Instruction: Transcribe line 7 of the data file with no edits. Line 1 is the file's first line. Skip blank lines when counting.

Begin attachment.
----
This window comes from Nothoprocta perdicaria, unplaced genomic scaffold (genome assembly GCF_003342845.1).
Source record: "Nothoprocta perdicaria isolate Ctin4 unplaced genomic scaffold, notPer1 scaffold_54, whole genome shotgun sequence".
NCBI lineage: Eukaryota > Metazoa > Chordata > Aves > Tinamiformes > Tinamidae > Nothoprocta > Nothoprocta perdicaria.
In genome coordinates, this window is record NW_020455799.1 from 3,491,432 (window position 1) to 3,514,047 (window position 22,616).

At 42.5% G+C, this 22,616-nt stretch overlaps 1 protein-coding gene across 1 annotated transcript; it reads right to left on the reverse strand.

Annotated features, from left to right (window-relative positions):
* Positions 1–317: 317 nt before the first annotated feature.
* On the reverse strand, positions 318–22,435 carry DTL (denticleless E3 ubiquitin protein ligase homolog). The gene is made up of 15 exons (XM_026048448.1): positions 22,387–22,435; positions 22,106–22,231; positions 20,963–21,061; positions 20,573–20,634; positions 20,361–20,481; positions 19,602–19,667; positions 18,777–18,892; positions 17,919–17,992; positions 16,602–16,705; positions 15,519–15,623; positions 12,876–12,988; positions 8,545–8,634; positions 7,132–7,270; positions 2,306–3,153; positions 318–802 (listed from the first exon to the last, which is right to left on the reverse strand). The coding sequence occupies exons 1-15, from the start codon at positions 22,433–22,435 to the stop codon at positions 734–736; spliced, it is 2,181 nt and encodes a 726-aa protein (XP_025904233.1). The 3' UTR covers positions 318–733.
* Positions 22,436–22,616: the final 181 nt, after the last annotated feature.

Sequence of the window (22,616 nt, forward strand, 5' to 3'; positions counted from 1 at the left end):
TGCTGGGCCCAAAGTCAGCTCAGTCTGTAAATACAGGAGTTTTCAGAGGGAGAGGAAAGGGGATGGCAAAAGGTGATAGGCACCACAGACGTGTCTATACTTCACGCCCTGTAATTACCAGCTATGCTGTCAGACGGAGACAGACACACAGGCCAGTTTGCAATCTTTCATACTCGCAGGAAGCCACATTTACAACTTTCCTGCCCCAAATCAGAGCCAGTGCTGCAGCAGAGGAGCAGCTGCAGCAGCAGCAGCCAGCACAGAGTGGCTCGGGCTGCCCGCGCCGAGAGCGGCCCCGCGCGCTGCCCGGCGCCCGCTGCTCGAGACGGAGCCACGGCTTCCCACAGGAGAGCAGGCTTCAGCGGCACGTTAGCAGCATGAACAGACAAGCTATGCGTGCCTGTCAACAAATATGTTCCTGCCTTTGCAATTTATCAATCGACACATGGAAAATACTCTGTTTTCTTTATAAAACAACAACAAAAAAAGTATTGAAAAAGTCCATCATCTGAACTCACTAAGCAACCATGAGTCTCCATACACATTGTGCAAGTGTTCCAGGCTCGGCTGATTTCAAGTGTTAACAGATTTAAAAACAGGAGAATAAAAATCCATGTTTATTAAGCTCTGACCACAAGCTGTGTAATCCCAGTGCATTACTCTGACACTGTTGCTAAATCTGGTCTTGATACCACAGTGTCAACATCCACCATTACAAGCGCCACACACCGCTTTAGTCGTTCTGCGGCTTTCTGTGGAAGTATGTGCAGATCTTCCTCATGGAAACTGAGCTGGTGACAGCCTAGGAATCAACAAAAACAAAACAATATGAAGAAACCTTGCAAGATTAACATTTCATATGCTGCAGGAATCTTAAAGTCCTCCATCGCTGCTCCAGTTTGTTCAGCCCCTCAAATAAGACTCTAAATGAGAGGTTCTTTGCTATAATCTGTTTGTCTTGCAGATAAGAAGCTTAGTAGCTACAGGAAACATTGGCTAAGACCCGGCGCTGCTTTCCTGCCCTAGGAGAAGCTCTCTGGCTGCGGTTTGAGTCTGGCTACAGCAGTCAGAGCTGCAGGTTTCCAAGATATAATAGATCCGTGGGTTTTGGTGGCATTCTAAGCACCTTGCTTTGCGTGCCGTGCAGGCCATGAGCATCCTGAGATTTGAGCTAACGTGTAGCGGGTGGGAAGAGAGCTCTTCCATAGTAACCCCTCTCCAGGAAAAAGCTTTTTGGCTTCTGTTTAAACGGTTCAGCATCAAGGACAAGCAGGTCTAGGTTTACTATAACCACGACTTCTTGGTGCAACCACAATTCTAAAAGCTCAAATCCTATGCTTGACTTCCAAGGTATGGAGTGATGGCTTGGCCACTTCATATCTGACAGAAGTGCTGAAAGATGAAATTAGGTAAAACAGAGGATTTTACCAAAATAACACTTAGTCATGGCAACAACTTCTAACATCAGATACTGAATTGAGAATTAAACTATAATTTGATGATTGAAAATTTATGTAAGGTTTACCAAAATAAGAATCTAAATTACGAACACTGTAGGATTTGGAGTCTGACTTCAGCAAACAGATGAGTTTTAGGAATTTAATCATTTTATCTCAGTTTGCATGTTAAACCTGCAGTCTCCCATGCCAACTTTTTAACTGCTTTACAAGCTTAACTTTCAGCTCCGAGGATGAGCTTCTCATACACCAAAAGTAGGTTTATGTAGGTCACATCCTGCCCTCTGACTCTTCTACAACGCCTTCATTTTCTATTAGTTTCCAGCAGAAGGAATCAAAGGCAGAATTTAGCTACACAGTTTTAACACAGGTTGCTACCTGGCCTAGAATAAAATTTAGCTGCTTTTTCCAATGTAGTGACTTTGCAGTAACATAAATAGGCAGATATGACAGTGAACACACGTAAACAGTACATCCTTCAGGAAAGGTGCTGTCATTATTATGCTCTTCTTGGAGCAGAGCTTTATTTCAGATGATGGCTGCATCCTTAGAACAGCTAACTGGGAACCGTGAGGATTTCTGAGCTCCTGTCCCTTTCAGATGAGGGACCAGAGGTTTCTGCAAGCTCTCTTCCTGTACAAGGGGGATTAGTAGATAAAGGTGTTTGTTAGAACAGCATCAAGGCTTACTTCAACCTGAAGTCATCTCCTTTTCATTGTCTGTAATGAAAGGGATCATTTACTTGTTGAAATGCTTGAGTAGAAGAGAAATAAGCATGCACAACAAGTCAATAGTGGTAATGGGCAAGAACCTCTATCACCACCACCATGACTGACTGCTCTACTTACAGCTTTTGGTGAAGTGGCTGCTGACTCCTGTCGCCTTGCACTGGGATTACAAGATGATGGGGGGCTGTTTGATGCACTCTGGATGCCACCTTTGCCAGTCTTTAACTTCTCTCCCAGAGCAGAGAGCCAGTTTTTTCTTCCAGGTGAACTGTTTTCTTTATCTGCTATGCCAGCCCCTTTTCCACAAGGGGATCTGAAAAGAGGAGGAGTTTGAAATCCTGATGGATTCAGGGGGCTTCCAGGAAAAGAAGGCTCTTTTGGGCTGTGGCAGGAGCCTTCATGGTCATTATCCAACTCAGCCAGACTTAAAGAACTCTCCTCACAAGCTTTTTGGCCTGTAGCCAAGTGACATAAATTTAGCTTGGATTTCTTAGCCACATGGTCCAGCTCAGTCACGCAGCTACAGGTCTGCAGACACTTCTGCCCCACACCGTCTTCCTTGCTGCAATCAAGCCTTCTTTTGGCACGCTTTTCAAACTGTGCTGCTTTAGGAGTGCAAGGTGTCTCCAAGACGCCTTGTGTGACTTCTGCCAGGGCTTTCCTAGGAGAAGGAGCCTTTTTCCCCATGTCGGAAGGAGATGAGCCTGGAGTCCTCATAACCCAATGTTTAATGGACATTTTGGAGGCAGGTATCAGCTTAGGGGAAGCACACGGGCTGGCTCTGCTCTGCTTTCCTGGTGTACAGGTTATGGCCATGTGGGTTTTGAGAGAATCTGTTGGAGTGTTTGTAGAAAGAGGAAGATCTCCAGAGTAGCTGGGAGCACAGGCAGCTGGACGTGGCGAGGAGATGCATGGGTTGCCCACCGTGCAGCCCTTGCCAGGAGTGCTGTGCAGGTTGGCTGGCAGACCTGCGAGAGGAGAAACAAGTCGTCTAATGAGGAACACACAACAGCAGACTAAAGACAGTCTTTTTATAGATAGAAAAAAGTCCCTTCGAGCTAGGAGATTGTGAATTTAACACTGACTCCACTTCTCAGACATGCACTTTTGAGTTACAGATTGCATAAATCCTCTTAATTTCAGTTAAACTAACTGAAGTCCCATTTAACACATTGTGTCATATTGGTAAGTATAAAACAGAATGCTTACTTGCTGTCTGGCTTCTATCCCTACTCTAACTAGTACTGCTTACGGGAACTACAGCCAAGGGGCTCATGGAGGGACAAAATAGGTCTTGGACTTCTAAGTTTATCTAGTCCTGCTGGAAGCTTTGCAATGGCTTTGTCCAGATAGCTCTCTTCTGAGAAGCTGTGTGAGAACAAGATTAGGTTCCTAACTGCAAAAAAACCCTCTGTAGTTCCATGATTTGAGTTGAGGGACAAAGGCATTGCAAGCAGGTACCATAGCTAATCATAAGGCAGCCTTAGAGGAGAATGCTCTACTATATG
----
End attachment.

* Positions 1–317: 317 nt before the first annotated feature.